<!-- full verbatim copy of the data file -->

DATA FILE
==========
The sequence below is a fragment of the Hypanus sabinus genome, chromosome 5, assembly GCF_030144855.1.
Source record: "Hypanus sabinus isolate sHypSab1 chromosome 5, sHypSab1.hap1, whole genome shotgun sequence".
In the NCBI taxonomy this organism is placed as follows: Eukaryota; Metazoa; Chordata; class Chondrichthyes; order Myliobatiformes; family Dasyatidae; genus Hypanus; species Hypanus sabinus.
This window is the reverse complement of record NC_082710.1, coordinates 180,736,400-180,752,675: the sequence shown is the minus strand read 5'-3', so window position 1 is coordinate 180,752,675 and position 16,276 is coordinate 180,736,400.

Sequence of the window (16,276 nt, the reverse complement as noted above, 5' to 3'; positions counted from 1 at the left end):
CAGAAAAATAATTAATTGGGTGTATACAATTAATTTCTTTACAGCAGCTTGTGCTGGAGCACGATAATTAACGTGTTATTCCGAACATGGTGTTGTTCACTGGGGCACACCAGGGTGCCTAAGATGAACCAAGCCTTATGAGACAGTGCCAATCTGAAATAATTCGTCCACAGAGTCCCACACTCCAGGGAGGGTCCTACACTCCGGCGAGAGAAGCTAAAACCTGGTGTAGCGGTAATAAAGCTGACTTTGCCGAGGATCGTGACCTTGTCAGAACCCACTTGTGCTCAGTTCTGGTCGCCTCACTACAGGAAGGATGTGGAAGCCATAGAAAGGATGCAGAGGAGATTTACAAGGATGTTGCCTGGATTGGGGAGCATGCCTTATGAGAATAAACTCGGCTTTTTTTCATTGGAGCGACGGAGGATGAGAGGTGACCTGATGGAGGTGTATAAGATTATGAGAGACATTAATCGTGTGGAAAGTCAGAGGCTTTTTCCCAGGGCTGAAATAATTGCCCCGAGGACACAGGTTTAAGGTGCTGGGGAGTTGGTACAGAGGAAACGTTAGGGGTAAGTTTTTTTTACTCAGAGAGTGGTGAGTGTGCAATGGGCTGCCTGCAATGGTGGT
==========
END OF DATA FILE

The sequence below is a fragment of the Hypanus sabinus genome, chromosome 5, assembly GCF_030144855.1.
Source record: "Hypanus sabinus isolate sHypSab1 chromosome 5, sHypSab1.hap1, whole genome shotgun sequence".
In the NCBI taxonomy this organism is placed as follows: Eukaryota; Metazoa; Chordata; class Chondrichthyes; order Myliobatiformes; family Dasyatidae; genus Hypanus; species Hypanus sabinus.
This window is the reverse complement of record NC_082710.1, coordinates 180,736,400-180,752,675: the sequence shown is the minus strand read 5'-3', so window position 1 is coordinate 180,752,675 and position 16,276 is coordinate 180,736,400.

Sequence of the window (16,276 nt, the reverse complement as noted above, 5' to 3'; positions counted from 1 at the left end):
CAGAAAAATAATTAATTGGGTGTATACAATTAATTTCTTTACAGCAGCTTGTGCTGGAGCACGATAATTAACGTGTTATTCCGAACATGGTGTTGTTCACTGGGGCACACCAGGGTGCCTAAGATGAACCAAGCCTTATGAGACAGTGCCAATCTGAAATAATTCGTCCACAGAGTCCCACACTCCAGGGAGGGTCCTACACTCCGGCGAGAGAAGCTAAAACCTGGTGTAGCGGTAATAAAGCTGACTTTGCCGAGGATCGTGACCTTGTCAGAACCCACTTGTGCTCAGTTCTGGTCGCCTCACTACAGGAAGGATGTGGAAGCCATAGAAAGGATGCAGAGGAGATTTACAAGGATGTTGCCTGGATTGGGGAGCATGCCTTATGAGAATAAACTCGGCTTTTTTTCATTGGAGCGACGGAGGATGAGAGGTGACCTGATGGAGGTGTATAAGATTATGAGAGACATTAATCGTGTGGAAAGTCAGAGGCTTTTTCCCAGGGCTGAAATAATTGCCCCGAGGACACAGGTTTAAGGTGCTGGGGAGTTGGTACAGAGGAAACGTTAGGGGTAAGTTTTTTTTACTCAGAGAGTGGTGAGTGTGCAATGGGCTGCCTGCAATGGTGGT